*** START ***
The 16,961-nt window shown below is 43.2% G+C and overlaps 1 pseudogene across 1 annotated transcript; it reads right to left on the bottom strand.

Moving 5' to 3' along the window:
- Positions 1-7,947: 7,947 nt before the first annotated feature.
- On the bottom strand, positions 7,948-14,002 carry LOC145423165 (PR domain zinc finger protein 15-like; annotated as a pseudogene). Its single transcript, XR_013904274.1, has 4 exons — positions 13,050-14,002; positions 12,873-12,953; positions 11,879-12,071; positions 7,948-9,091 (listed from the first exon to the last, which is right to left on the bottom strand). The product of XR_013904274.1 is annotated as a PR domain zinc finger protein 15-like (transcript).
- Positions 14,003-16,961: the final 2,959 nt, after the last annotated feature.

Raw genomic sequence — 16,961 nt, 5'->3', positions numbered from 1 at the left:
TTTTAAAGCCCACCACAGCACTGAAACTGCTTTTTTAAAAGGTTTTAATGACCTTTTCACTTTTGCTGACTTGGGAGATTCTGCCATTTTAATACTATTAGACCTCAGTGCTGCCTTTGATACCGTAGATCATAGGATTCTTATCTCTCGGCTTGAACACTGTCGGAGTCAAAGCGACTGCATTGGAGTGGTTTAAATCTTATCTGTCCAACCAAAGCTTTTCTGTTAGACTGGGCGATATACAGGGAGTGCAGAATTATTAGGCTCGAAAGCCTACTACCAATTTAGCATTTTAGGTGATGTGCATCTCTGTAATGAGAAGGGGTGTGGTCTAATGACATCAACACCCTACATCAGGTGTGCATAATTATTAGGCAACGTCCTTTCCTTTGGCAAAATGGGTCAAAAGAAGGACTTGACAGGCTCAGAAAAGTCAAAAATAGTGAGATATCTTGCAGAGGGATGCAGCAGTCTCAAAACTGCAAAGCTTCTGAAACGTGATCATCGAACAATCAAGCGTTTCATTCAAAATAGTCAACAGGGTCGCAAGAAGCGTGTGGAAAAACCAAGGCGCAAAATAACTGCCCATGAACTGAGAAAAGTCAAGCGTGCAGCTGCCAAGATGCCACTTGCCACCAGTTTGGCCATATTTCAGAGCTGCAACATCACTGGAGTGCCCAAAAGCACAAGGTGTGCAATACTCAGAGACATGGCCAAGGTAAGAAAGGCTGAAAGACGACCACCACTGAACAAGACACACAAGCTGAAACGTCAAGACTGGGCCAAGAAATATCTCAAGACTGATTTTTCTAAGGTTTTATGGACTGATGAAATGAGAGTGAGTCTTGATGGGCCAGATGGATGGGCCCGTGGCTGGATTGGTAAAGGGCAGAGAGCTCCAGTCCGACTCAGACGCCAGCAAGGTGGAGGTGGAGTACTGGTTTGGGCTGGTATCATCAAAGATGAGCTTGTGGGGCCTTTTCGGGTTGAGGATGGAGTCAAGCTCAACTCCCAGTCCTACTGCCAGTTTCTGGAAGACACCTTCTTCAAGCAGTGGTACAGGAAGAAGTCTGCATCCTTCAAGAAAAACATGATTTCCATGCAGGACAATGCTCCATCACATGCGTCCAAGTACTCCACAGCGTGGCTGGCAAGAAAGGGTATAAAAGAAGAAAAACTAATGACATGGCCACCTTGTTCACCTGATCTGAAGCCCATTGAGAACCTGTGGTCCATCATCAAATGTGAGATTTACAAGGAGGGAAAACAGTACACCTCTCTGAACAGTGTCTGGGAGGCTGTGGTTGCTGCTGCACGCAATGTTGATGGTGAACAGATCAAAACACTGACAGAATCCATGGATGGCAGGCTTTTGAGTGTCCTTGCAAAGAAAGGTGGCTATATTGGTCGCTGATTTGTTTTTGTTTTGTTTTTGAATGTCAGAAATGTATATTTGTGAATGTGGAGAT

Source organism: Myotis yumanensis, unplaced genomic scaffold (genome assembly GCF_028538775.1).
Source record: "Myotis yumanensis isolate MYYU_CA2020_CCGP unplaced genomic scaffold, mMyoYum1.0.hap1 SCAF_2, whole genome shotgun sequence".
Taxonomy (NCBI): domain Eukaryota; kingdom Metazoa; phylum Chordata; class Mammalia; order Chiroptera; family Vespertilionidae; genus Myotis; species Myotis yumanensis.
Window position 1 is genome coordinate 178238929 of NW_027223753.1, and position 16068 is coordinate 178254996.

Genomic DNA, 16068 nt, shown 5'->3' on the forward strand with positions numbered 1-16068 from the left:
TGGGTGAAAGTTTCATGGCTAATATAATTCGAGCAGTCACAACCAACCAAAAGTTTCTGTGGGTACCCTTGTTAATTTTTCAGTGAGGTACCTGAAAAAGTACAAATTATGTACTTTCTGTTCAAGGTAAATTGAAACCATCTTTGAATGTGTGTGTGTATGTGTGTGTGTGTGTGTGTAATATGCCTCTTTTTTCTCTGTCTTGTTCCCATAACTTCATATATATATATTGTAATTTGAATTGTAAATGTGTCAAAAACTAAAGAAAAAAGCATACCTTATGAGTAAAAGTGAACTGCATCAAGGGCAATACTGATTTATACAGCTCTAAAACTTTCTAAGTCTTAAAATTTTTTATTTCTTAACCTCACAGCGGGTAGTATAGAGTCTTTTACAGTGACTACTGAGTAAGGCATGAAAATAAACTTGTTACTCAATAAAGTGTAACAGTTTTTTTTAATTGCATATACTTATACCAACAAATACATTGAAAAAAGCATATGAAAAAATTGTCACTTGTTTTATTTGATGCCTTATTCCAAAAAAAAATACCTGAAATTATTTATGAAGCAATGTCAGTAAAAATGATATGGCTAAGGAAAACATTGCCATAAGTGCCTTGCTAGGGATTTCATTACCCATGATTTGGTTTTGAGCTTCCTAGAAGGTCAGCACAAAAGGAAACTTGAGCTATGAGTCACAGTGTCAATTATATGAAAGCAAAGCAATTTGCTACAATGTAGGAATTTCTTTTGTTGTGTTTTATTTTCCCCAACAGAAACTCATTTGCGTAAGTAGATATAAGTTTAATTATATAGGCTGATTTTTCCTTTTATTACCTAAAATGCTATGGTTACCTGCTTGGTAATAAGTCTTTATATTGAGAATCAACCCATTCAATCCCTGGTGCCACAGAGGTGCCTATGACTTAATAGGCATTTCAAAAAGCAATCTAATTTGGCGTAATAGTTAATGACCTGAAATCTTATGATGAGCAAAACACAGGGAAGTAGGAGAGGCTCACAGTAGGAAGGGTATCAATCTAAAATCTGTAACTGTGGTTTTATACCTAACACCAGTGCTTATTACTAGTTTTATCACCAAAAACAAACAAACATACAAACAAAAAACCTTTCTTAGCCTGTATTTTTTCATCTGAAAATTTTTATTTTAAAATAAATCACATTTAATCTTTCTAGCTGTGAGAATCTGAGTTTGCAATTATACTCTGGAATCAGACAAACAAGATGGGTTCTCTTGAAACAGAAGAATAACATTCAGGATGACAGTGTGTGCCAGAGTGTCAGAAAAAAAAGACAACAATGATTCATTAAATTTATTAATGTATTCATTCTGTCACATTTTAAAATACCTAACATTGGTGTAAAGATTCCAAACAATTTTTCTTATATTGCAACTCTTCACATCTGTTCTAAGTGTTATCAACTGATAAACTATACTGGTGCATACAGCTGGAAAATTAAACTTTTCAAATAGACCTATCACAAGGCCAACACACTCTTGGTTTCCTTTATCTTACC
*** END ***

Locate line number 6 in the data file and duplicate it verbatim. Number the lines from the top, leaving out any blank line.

Raw genomic sequence — 16,961 nt, 5'->3', positions numbered from 1 at the left: